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How to kick-start your novel-writing career

Are you an aspiring author? Do you have an idea for a novel but don’t know how to start? Read on for some essential tips to help you kick-start your writing journey.

Finding ideas

When starting a novel, it can be challenging to find the right ideas. Just because you haven’t got an idea doesn’t mean you shouldn’t write a book. There are many ways to help stimulate the imagination: writing a diary or daily pages, reading books in a variety of genres, observing people and places, and trying new experiences.

Top tip: Start by writing what you know.


Brainstorming is a great way to get ideas flowing. A blank page can be daunting but throwing ideas down without worrying about the details can be a helpful activity. Let’s say you want to write an epic fantasy. You know you want to set it in another world and aim it at adults. Your page might look something like this:


While there are no hard and fast rules to follow when writing a book, understanding basic novel structure is helpful. At school, children learn to include the WHO, WHAT, WHERE, WHEN, WHY, and HOW in their stories. For adult writers, it is no different. You need to be able to answer these questions:

· Who is your main character?

· What is going to happen in the story?

· Where is the book mainly set?

· Is there a specific timeframe?

· Why is your central character doing what they’re doing/feeling what they’re feeling?

· How do they tackle the situation? How do they resolve it?

Once you have answered these questions, you can start to build in detail.

Top tip: You may not use every idea from your plan in your book, but a detailed plan is a resilient plan and this will ultimately strengthen your story.


Some authors don’t like to plan ahead and that’s fine. However, if you’re struggling to get started, a plan can help you stay on track. Once you have your idea, your brainstorming notes and your basic plot structure sorted, you can think about your plan. A plan usually outlines ideas in chronological order. You can do this with post-it notes on a wall, in a notebook or even just on your computer. There is no hard and fast rule!

Top tip: Always keep a notebook close to hand (or a phone will do!). You never know when an idea might strike you.


At some point, you just have to take a breath and start writing. The thing to remember is that while writing the very first word of your very first book is a significant moment, you are just starting out on your writing journey. It's also important to remember that most authors dislike their first drafts… and sometimes even their second third and fourth drafts. It’s perfectly natural. First drafts especially shouldn’t be judged harshly. They are simply the beginning of a new adventure.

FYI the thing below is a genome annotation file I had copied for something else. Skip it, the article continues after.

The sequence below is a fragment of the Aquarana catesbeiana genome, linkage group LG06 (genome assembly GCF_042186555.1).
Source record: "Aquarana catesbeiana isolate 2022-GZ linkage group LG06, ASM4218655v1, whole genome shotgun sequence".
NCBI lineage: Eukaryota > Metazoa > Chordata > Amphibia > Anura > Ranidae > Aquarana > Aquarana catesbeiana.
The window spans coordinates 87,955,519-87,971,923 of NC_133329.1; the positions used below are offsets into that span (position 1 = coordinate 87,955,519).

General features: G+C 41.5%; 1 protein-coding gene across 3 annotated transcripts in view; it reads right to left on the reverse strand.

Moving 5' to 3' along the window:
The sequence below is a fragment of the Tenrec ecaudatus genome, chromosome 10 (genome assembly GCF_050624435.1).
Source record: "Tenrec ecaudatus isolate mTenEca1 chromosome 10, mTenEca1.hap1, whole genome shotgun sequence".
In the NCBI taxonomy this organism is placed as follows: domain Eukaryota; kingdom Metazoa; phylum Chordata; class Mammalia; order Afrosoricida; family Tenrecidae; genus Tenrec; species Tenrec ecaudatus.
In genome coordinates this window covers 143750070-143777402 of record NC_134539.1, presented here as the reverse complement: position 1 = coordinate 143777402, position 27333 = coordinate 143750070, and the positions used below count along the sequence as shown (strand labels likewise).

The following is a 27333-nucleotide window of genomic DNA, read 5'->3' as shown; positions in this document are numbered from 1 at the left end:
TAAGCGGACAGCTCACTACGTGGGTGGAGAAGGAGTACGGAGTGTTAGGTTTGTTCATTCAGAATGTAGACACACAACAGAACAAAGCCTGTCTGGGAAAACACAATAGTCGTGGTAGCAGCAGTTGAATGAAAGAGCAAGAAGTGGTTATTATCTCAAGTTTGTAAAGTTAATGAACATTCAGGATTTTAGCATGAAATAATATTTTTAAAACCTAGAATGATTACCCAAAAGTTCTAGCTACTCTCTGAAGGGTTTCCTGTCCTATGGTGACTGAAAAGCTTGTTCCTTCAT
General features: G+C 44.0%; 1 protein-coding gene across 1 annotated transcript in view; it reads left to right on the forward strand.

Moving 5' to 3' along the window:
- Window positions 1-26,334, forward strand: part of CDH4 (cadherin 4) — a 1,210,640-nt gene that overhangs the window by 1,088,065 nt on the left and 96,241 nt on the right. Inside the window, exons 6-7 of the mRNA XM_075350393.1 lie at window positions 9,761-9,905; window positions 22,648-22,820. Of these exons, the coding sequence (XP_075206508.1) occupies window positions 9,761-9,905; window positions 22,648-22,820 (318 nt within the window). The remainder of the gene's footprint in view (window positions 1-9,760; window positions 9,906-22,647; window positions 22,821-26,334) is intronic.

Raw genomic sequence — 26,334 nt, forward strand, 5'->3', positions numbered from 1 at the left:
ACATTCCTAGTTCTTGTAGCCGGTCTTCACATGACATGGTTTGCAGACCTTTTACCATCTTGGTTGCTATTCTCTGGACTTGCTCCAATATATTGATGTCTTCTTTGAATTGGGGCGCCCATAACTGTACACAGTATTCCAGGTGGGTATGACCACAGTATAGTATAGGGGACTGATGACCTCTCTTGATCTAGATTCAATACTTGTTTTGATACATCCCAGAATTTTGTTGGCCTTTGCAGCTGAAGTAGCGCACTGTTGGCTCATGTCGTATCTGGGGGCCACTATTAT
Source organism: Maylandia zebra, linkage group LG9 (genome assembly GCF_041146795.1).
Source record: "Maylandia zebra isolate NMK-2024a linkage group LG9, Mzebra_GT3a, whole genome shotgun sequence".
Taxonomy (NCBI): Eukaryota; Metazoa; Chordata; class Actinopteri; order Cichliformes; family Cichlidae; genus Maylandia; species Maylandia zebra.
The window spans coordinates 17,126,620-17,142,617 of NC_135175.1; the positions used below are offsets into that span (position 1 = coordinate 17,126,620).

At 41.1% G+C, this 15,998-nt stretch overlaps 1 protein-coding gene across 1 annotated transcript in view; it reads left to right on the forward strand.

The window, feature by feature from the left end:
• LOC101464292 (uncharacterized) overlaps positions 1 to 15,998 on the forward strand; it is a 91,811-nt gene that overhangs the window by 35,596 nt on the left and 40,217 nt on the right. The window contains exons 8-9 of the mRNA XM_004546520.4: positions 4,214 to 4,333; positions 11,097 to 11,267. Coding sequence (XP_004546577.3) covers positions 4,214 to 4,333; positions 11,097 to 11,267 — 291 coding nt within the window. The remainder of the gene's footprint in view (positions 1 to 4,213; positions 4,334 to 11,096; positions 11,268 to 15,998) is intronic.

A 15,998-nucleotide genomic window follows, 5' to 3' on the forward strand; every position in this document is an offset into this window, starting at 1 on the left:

Top tip: When writing a first draft, don’t keep looking back over previous work and criticising it. This will get you nowhere.


It is no secret that writing a book requires motivation and discipline. Creating a schedule is essential for any writer. Setting down how many words you plan to write within a certain timeframe or how long you plan to sit and write for will help to create discipline. Simply saying, Oh, maybe I’ll write one thousand words today, will get you nowhere. Without a schedule, there are no clear targets and you will let yourself ‘get away’ with not doing what you promised.

Top tip: A paragraph, even a bad one, gives you something to work with. A blank page gives you nothing.

Take a breath!

This might all sound like a lot to get to grips with but if you take it step by step, you’ll find the process easier and more enjoyable. The trick with writing a novel is to build it layer by layer. It’s all too easy to set your sights on the finished product and to belittle yourself when a first draft isn’t quite as good as you’d like it to be. Take a breath. Writing a book is a journey.

With thanks to the Untold Stories Academy for this guest post. A more detailed version can be read on their website.

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